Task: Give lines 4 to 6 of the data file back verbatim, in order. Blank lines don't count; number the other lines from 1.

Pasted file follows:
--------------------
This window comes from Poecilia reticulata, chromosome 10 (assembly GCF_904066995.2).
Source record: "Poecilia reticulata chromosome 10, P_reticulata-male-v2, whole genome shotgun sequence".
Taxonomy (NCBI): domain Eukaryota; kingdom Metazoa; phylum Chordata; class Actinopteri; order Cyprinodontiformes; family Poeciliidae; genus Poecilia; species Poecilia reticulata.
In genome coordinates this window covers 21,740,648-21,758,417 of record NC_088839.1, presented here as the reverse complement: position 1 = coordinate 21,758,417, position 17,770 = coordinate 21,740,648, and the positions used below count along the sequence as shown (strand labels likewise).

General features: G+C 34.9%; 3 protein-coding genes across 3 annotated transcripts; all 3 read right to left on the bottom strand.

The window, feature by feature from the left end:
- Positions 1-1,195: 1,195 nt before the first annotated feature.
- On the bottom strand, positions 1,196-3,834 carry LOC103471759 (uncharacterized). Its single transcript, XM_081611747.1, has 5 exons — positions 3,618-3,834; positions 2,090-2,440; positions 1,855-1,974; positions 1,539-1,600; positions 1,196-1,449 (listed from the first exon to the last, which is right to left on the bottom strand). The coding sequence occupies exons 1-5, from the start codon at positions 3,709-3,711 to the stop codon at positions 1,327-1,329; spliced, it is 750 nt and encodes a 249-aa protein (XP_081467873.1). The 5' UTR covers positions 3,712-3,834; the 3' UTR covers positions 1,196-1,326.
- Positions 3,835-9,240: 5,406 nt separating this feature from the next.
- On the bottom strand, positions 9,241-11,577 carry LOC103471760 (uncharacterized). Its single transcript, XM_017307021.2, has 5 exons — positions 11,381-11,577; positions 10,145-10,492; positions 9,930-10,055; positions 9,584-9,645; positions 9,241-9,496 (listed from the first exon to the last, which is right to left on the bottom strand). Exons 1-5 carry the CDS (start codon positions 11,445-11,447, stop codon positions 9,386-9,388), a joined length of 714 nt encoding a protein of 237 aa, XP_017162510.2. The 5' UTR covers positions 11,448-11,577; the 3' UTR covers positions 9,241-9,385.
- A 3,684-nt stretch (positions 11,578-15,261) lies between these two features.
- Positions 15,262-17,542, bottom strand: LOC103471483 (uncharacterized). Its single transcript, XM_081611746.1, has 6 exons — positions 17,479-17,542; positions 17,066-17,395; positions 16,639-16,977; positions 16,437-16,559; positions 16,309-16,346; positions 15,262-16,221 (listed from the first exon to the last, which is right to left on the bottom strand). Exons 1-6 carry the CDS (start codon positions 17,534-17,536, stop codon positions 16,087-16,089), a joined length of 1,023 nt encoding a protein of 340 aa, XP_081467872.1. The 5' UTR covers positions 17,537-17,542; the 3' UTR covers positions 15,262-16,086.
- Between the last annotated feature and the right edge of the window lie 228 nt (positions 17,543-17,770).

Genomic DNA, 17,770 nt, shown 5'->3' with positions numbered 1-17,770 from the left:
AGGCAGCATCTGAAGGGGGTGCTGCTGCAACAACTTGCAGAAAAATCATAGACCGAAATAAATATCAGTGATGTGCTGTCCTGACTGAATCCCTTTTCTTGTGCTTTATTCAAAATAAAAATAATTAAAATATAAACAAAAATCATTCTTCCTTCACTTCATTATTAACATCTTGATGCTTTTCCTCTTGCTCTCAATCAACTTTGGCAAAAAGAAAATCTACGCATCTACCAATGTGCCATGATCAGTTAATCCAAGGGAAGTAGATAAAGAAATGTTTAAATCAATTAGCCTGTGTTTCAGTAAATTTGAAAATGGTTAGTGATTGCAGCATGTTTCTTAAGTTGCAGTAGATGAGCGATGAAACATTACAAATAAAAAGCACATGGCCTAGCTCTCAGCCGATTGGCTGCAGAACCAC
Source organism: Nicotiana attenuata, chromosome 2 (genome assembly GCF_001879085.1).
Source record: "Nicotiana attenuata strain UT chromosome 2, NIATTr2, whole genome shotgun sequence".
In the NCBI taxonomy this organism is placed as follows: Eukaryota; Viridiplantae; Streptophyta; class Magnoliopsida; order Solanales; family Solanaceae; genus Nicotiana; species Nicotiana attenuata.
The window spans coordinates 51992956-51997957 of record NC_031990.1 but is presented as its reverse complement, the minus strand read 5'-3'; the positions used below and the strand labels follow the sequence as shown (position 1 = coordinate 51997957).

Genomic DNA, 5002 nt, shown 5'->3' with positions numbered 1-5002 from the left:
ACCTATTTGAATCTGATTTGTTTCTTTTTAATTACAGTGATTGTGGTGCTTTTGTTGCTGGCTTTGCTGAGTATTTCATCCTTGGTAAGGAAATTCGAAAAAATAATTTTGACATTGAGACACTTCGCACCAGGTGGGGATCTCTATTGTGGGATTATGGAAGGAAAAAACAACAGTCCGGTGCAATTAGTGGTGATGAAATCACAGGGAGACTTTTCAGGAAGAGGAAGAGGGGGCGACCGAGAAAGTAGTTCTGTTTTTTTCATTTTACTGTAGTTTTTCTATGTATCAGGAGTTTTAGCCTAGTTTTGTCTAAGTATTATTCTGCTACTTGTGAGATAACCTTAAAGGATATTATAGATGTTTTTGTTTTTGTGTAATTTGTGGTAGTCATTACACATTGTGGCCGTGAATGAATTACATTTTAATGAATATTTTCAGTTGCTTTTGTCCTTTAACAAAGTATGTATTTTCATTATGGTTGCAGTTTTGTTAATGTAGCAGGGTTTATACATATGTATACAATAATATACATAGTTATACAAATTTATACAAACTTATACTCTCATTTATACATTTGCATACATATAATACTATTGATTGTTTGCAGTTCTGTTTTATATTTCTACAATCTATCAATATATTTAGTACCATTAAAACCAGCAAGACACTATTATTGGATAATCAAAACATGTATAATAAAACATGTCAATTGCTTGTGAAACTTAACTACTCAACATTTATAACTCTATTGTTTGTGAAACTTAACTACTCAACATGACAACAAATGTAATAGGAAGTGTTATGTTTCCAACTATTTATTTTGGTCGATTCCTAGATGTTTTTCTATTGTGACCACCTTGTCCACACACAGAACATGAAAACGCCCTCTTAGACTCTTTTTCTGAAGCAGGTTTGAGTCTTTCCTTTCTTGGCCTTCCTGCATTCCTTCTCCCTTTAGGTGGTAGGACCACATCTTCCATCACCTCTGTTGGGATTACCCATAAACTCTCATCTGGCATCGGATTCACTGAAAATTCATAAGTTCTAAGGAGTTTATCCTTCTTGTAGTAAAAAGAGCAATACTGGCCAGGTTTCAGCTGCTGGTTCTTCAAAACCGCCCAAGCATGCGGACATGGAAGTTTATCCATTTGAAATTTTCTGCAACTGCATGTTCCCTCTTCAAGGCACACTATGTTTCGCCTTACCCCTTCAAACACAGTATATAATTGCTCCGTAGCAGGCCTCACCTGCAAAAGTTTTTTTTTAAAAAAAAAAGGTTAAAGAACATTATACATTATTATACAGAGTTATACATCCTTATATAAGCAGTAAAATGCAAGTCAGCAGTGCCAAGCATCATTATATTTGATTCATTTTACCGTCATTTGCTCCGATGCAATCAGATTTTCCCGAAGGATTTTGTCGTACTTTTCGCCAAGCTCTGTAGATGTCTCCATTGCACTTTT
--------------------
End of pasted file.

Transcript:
In genome coordinates this window covers 21,740,648-21,758,417 of record NC_088839.1, presented here as the reverse complement: position 1 = coordinate 21,758,417, position 17,770 = coordinate 21,740,648, and the positions used below count along the sequence as shown (strand labels likewise).

General features: G+C 34.9%; 3 protein-coding genes across 3 annotated transcripts; all 3 read right to left on the bottom strand.

The window, feature by feature from the left end: